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So, I'm a little fuzzy on vacuum tube designs, but I am under the impression that some use the filament directly as the cathode, while some use the filament to heat a plate which is the cathode. Since the filament is what burns out on a vacuum tube (I am aware of sputtering, but that failure takes longer to happen), why aren't tubes built with an external, replaceable filament? Furthermore, why do filaments actually burn out as often as they do? Toasters, for example, seem to have a very long lifetime, and their filaments are in air.

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If they burn out often, check the heater voltage! Lifetimes of multiple decades are not uncommon in practice, absent voltage surges or high vibration. –  Brian Drummond Jan 15 at 11:22
    
The filament isn't what burns out. More usually they get gassy and lose Ra. –  EJP Jan 15 at 11:54
    
So I'm not actually using vacuum tubes, just curious. I had no idea they could last multiple decades. My perception was that they last a much shorter time. I see I was mistaken. –  Big Endian Jan 15 at 13:59
    
@BigEndian I know someone who still uses (regularly and at unbearable volumes) a vacuum-tube based audio amplifier made in the early 70s. It is a Blaupunkt amp, if I am not mistaken. So yeah, decades :-) –  Anindo Ghosh Jan 15 at 15:36
    
Yes, but that's intermittent use. My dad has two tube amps which he's owned for a very long time, but the reason they're still working is, I would suspect, because they haven't been in constant use this whole time. –  Big Endian Jan 15 at 20:57

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Some tubes use directly heated cathodes. The filament is called the 'heater' in tube land and the part that the electrons are emitted from is the cathode. (The term 'plate' is reserved for the anode where the electrons are collected). Most use indirectly heated cathodes, which allows heating with AC. I have seen a lot of heaters made with very fine filaments with an oxide coating, usually barium oxide. The oxide is fragile and it evaporates over time and leads to the burnouts or shorts. In some heaters the filaments are packed into a small space and go back and forth and heat a cylinder of thin metal with the oxide coating on the outside.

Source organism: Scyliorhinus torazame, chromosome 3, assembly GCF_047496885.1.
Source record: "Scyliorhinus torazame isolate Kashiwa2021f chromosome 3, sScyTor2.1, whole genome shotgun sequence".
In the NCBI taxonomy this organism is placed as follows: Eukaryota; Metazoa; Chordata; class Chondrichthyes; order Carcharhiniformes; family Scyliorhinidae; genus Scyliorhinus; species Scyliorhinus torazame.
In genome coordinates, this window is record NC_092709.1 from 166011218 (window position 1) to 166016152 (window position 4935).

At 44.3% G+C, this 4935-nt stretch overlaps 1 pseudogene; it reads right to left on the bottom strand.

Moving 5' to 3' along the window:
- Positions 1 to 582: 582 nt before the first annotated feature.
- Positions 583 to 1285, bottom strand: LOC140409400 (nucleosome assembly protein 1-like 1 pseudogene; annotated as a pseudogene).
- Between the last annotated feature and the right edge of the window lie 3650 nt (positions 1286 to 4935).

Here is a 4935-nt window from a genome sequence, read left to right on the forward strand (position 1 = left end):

Why the oxide? Tungsten has a work function of about 4.5 eV or electron volts. The electrons must have this much energy to escape the metal. To give them the energy, the heater is run very hot, like 2700C like a light bulb. With the oxide coatings the work function is about 1.1eV. The energy of the electrons in the heater goes up with temperature exponentially. So, getting really hot makes a big difference. But so does reducing the work function and running at lower temperature which uses less power and extends the life. At 1.1eV the heater can be a dull red heat instead of light bulb white.

Heaters are not replaceable because the glass tube is sealed at both ends (or a sealed metal can for some devices) and maintains a hard vacuum. In fact, after as much air is removed with a vacuum pump, the tube is sealed and a "barium getter" is heated electrically to react with any remaining gasses. The result in a very good vacuum. A side-effect makes the mirror-like spot on the side of the tube.

A toaster needs to produce heat, like 1500 Watts, so a large wire is used and a lot of current. The tube needs to have a hot cathode which can be very low mass and is in a high vacuum. A fine tungsten wire will get hot with less current and consume less power. But it will also be easier to damage with heat and vibration.

Direct heated tungsten was used until about 1930. Tungsten with a little thorium in it was found to have a lower work function and was used until the barium oxide effect was discovered.

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A long time ago I read an article about a car tube-radio design that used the car's engine heat to heat specially constructed (IIRC home-made) tubes. It might have been in the april edition. –  Wouter van Ooijen Jan 15 at 9:25
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@WoutervanOoijen do you have that special day in April as well? –  Andy aka Jan 15 at 9:39
    
Why else would I have mentioned the month :) –  Wouter van Ooijen Jan 15 at 10:09
    
Great answer, thanks. –  Big Endian Jan 15 at 14:03

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